This series has tried to present an in-depth study of the two letters that Paul wrote to the church in Thessalonica. In both letters Paul describes in detail the second coming of Christ and the events surrounding it. At this point I would like to add to the information that Paul provides in these epistles by reviewing a passage from the gospel of Matthew that addresses this same topic: the Second Coming and the Judgment. Jesus speaks about His return and the end of the world in Matthew 24-25.
1Jesus came out from the temple and was going away when His disciples came up to point out the temple buildings to Him. 2And He said to them, "Do you not see all these things? Truly I say to you, not one stone here will be left upon another, which will not be torn down." 3As He was sitting on the Mount of Olives, the disciples came to Him privately, saying, "Tell us, when will these things happen, and what will be the sign of Your coming, and of the end of the age?"
- Matthew 24:1-3
In this passage Matthew describes a scene where Jesus is leaving the temple area and as He leaves His disciples point out the magnificent buildings of the temple, which He has just said will one day be deserted. During that period the temple had undergone extensive reconstruction work; the latest effort being paid for by Herod himself.
In verse 1 Jesus responds to their comments by saying that the buildings will not only be empty, they will be torn down. This sets up further questions by the Apostles (Peter, James, John and Andrew - Matthew 13:13) who wanted more information about what He had just told them. In their dialogue the Apostles questioned Him about two things:
- When will the temple be destroyed?
- What signs will accompany the end of the world that will be brought on by the Second Coming?
Now, whether the Apostles thought these two events would happen at the same time or at different times, we do not know. We do know from their questions that they were asking about two different events:
- The destruction of the temple.
- The return of the Lord at the end of the world.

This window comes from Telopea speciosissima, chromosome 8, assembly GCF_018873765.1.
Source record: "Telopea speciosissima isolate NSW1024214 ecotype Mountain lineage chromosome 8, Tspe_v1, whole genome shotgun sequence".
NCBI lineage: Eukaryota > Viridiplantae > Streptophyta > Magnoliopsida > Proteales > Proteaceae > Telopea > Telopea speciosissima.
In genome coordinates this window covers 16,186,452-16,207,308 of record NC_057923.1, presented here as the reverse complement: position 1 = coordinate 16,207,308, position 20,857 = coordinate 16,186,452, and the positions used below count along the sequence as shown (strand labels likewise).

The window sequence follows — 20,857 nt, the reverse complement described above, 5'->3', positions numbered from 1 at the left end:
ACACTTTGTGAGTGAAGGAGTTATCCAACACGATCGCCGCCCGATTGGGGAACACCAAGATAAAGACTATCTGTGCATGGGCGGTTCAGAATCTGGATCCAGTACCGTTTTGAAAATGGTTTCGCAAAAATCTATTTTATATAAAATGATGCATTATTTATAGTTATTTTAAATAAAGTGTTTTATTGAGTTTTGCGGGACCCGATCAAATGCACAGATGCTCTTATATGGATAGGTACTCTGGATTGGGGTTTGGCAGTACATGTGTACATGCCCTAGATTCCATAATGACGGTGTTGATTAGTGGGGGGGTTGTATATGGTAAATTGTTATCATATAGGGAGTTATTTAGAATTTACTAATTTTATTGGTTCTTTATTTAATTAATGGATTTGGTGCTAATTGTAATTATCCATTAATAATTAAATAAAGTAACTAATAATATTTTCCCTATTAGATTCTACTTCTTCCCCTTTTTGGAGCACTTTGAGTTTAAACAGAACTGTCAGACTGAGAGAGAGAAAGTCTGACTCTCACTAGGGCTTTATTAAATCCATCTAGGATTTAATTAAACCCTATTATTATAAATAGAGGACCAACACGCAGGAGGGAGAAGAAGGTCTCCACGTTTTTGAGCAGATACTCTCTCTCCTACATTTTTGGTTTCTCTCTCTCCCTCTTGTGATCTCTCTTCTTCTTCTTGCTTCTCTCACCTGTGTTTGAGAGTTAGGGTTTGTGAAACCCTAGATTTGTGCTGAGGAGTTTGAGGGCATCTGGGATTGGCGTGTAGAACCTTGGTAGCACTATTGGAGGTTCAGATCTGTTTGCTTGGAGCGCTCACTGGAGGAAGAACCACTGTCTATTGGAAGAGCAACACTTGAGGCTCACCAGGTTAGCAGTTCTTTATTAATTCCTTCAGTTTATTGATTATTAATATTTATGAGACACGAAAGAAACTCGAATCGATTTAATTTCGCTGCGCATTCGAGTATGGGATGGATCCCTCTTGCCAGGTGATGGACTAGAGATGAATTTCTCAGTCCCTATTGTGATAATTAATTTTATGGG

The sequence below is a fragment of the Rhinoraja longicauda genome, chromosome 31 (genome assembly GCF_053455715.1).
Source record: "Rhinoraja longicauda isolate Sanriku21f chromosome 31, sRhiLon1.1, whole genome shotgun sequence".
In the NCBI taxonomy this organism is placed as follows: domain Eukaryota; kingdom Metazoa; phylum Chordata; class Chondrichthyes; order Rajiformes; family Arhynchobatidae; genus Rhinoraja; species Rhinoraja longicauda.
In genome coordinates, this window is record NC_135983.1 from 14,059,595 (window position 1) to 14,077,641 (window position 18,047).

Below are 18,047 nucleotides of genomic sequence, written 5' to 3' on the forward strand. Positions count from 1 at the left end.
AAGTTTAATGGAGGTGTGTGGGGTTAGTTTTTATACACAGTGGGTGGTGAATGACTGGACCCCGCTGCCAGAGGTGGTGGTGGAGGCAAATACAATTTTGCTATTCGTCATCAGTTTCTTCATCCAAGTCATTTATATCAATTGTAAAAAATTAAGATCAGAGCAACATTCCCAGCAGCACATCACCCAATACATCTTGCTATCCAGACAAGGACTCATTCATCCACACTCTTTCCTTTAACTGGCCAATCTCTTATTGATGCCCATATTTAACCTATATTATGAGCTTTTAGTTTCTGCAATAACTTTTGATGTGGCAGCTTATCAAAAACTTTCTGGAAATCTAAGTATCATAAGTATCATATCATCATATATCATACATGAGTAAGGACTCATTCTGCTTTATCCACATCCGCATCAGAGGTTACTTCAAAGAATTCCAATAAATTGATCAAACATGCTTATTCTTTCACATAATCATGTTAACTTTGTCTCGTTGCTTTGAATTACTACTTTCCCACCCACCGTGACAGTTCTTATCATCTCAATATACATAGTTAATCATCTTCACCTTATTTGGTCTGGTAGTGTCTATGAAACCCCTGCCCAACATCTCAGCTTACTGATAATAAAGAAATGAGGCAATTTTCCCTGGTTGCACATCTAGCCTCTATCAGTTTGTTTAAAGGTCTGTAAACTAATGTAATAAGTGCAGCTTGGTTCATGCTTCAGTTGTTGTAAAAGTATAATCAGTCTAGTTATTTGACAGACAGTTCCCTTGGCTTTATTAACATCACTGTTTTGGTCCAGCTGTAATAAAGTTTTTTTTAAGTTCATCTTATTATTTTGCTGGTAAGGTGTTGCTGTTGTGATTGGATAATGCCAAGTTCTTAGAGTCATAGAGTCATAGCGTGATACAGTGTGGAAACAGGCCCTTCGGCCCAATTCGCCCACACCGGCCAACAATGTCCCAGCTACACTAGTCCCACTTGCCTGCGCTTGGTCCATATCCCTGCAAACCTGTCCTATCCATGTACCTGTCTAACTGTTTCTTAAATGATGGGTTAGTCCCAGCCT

The following section in Matthew can be confusing so it helps if we divide it into the three views of history that Jesus spoke of in answering their questions.
1. Panoramic View – vs. 4-14
4And Jesus answered and said to them, "See to it that no one misleads you. 5For many will come in My name, saying, 'I am the Christ,' and will mislead many. 6You will be hearing of wars and rumors of wars. See that you are not frightened, for those things must take place, but that is not yet the end. 7For nation will rise against nation, and kingdom against kingdom, and in various places there will be famines and earthquakes. 8But all these things are merely the beginning of birth pangs.
9"Then they will deliver you to tribulation, and will kill you, and you will be hated by all nations because of My name. 10At that time many will fall away and will betray one another and hate one another. 11Many false prophets will arise and will mislead many. 12Because lawlessness is increased, most people's love will grow cold. 13But the one who endures to the end, he will be saved. 14This gospel of the kingdom shall be preached in the whole world as a testimony to all the nations, and then the end will come.
- Matthew 24:4-14
In these verses Jesus describes an overview or panoramic view of world history that includes the time before the destruction of the temple, the time after the destruction and the period at the end of time when He will return.
2. Telescope to Jerusalem View – vs. 15-35
15"Therefore when you see the abomination of desolation which was spoken of through Daniel the prophet, standing in the holy place (let the reader understand), 16then those who are in Judea must flee to the mountains. 17Whoever is on the housetop must not go down to get the things out that are in his house. 18Whoever is in the field must not turn back to get his cloak. 19But woe to those who are pregnant and to those who are nursing babies in those days! 20But pray that your flight will not be in the winter, or on a Sabbath. 21For then there will be a great tribulation, such as has not occurred since the beginning of the world until now, nor ever will. 22Unless those days had been cut short, no life would have been saved; but for the sake of the elect those days will be cut short. 23Then if anyone says to you, 'Behold, here is the Christ,' or 'There He is,' do not believe him. 24For false Christs and false prophets will arise and will show great signs and wonders, so as to mislead, if possible, even the elect. 25Behold, I have told you in advance. 26So if they say to you, 'Behold, He is in the wilderness,' do not go out, or, 'Behold, He is in the inner rooms,' do not believe them. 27For just as the lightning comes from the east and flashes even to the west, so will the coming of the Son of Man be. 28Wherever the corpse is, there the vultures will gather.